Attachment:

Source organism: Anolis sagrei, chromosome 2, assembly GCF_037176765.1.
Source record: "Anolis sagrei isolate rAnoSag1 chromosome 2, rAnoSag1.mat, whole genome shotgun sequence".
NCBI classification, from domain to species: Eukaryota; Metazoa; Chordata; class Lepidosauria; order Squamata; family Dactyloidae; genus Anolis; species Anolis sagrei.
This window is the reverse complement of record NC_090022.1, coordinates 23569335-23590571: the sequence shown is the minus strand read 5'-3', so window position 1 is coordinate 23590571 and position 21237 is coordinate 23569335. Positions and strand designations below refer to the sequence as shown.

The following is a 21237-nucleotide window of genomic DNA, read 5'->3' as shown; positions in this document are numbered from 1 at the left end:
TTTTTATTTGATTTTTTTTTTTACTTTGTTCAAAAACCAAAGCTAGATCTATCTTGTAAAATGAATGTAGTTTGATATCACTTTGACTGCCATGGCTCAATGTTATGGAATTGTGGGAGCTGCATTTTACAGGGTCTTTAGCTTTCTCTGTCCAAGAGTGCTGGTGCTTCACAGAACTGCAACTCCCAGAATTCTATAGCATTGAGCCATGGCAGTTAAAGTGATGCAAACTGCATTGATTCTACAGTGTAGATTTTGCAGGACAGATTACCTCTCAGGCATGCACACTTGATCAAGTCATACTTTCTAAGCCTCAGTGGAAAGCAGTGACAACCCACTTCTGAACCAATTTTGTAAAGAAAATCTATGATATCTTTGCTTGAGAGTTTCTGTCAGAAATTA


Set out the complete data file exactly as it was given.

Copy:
Source organism: Anolis sagrei, chromosome 2, assembly GCF_037176765.1.
Source record: "Anolis sagrei isolate rAnoSag1 chromosome 2, rAnoSag1.mat, whole genome shotgun sequence".
NCBI classification, from domain to species: Eukaryota; Metazoa; Chordata; class Lepidosauria; order Squamata; family Dactyloidae; genus Anolis; species Anolis sagrei.
This window is the reverse complement of record NC_090022.1, coordinates 23569335-23590571: the sequence shown is the minus strand read 5'-3', so window position 1 is coordinate 23590571 and position 21237 is coordinate 23569335. Positions and strand designations below refer to the sequence as shown.

The following is a 21237-nucleotide window of genomic DNA, read 5'->3' as shown; positions in this document are numbered from 1 at the left end:
TTTTTATTTGATTTTTTTTTTTACTTTGTTCAAAAACCAAAGCTAGATCTATCTTGTAAAATGAATGTAGTTTGATATCACTTTGACTGCCATGGCTCAATGTTATGGAATTGTGGGAGCTGCATTTTACAGGGTCTTTAGCTTTCTCTGTCCAAGAGTGCTGGTGCTTCACAGAACTGCAACTCCCAGAATTCTATAGCATTGAGCCATGGCAGTTAAAGTGATGCAAACTGCATTGATTCTACAGTGTAGATTTTGCAGGACAGATTACCTCTCAGGCATGCACACTTGATCAAGTCATACTTTCTAAGCCTCAGTGGAAAGCAGTGACAACCCACTTCTGAACCAATTTTGTAAAGAAAATCTATGATATCTTTGCTTGAGAGTTTCTGTCAGAAATTA